I don't know exactly what I am looking for, probably ideas on if we should just make the daycare change and see if it changes his behavior and wait on any evaluation, or if we should be getting him evaluated now. We do plan on getting the boys into the school systems preschool/child age care program by the fall school year (they are full up right now) because I know the school district will have some resources to help us determine if there ARE issues that should be addressed, and to help us if there are...

    Thanks for listening!!
  2. buddy

    buddy New Member

    Hi. I can very much relate to this. My son is still this way as a teenager!. From two on he couldn't be allowed to play any game that would get ramped up. No chase games even. He has never been allowed until recently to even watch Disney movies where there could be fighting.

    Once incident when he was doing much better playing with others...and among a group of kids who really wanted to play with him and help, they did a tackle tag game. I warned them that it had to just be touch. But they got into it and eventually my son was beating the **** out of an older girl. Everyone got mad at him though I had warned him, he was so upset and saying sorry and ran into the little patch of woods near our pool. It was sad and maddening at the same time. THe kids finally went in themselves and said they understood and it was ok. I was lucky the girl's brother had autism and the younger two siblings also had serious mental health issues so she was really compassionate.

    He can now play catch and such but has always had "adpative phy ed" in the schools ....nearly always one on one because not being able to play with other kids without getting carried away.

    Much of this is sensory related. Have you ever had a sensory integration evaluation with occupational therapy? They can help him regulate his body if it is related to his needing to feel things more deeply and touch things iwth his mouth and hands etc.

    He may have some autism spectrum issues even if he does not meet full criteria (it is a line in the sand, not all kids have the same and as time goes on you may see it impact him more). Many kids on the spectrum can do imaginative play but it is more like your son is doing.... (I taught in many autism classes and my son is on the spectrum....but of course I do not see your son so this is not any attempt to say this is his issue, okay?) Kids who are "higher functioning" on the spectrum often have good eye contact and can be very cuddly but as you said...ON THEIR TERMS. Their imaginative play is more imitative of what they see. Acting out scenarios and being fixated on higher interest things like super heros or trains or planets or whatever. When in structured settings they tend to do a little better because they are being guided through each step of an activity. So maybe a structured kind of daycare could be a support for him. You can have him evaluated through your early childhood school program and maybe get a placement all for free.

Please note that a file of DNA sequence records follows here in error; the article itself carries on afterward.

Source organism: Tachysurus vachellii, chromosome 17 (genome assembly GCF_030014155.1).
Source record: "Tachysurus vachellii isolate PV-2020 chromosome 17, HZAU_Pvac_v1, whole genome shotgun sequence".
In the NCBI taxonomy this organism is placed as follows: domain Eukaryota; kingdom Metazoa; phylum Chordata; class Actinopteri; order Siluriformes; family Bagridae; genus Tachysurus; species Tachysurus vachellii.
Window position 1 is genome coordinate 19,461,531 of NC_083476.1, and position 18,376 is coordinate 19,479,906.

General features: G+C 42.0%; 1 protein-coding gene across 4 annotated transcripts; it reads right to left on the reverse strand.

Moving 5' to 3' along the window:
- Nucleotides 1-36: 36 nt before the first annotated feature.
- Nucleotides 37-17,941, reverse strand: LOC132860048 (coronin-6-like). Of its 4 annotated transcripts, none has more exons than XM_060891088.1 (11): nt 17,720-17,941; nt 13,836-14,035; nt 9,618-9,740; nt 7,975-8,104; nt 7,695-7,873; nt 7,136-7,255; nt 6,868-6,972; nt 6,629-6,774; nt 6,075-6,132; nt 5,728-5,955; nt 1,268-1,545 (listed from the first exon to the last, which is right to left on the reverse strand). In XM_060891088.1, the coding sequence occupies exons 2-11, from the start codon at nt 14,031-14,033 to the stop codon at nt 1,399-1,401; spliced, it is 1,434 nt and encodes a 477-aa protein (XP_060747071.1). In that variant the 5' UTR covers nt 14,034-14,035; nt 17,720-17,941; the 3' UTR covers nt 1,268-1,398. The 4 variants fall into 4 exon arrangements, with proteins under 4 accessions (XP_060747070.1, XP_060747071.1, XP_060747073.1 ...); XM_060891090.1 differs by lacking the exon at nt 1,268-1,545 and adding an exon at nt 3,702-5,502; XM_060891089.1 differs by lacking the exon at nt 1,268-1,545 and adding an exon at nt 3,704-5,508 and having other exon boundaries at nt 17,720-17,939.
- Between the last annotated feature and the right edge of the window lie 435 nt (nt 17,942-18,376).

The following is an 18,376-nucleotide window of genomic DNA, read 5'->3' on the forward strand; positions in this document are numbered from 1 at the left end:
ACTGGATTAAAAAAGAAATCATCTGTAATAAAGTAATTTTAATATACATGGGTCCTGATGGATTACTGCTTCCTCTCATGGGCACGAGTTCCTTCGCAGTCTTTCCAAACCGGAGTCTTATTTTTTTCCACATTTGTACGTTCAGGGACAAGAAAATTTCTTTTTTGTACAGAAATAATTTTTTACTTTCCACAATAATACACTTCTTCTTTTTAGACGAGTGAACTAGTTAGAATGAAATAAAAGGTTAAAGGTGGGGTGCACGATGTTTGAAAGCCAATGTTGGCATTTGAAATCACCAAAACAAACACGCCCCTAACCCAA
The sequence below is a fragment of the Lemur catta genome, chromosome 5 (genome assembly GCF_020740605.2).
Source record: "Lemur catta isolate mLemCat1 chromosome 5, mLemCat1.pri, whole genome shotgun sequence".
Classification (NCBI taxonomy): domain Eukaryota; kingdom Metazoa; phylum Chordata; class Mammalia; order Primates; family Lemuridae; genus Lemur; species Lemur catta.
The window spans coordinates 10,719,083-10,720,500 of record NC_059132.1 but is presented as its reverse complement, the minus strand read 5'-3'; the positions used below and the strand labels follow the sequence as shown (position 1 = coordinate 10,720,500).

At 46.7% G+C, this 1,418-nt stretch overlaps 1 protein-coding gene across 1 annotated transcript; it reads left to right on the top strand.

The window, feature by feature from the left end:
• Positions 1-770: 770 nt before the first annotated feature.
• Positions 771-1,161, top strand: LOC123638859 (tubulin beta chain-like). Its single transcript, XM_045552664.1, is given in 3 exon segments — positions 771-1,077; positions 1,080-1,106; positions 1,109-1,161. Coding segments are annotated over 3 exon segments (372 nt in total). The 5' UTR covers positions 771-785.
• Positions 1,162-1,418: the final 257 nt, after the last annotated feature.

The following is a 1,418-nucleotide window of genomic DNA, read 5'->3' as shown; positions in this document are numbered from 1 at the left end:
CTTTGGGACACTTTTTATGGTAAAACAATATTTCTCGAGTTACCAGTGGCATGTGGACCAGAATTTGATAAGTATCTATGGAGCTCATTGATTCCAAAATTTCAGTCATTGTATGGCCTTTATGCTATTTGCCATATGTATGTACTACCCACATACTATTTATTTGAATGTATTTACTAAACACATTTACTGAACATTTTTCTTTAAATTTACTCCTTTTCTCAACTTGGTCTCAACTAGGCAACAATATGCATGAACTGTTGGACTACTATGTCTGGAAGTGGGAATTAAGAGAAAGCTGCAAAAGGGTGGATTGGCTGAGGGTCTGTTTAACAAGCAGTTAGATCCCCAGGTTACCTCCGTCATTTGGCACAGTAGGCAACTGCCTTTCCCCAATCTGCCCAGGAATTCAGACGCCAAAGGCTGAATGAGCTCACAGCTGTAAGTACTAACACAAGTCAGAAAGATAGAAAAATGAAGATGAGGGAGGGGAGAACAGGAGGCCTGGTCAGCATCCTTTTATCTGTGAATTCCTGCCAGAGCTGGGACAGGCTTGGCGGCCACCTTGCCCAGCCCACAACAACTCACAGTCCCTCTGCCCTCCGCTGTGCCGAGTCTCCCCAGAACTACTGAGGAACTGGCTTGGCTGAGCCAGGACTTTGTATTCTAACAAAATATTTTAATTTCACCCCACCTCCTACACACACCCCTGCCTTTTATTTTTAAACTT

But still, the best bet would be to also do an independent evaluation both in terms of occupational therapy and maybe even with a speech language pathologist.....not because his speech/language is behind articulation or grammar wise but because you said he might not have the social language such as how to express himself and they can help evaluate his level of conversational skills. This takes a very experienced person so ask at any clinic you contact for someone who works with kids who have pragmatic language issues at preschool ages.

    The results of these evaluations can help with a bigger evaluation called a neuropsychology evaluation. A neuropsychologist can help look at his whole history and development and behaviors and see if there is a possible over riding issue....or even smaller issues that add up to a problem. Their job looks at both developmental/neurobiological conditions and mental health conditions.

    The trap these little guys get pushed into is being labeled as behavior problems when there may be a true reason that they just dont process the world as other people do. If we can get into their heads and figure out what skills they need to be successful it is a very different approach from sticker charts for good behavior that people assume they know but are choosing not to use. HUGE difference if you have to TEACH the behavior and reward small steps on the road. If he is differently wired that way, then sticker charts etc. can be a miserable confirmation to them of being "bad".

    Glad you found us. I saw you posted on an old thread. If you dont see that a person has posted for a long time AND is not around here your post could get lost in the shuffle . so, it was great that you decided to post your own intro. WELCOME! Very glad to have you...... many many many of us have walked your road!
  3. SomewhereOutThere

    SomewhereOutThere Well-Known Member

    I do think you should have your son evaluated. That isn't normal behavior (raised five kids to teens so far). I would take him to a neuropsychologist. I have no idea what is wrong with him, but I doubt a different childcare will help. No childcare person wants her charges to get hurt. It does seem that your child is too aggressive. My guess is he is wired differently and will take a different sort of parenting to help him, but you're going to need help with it. This isn't something you can handle alone. Hugs and good luck.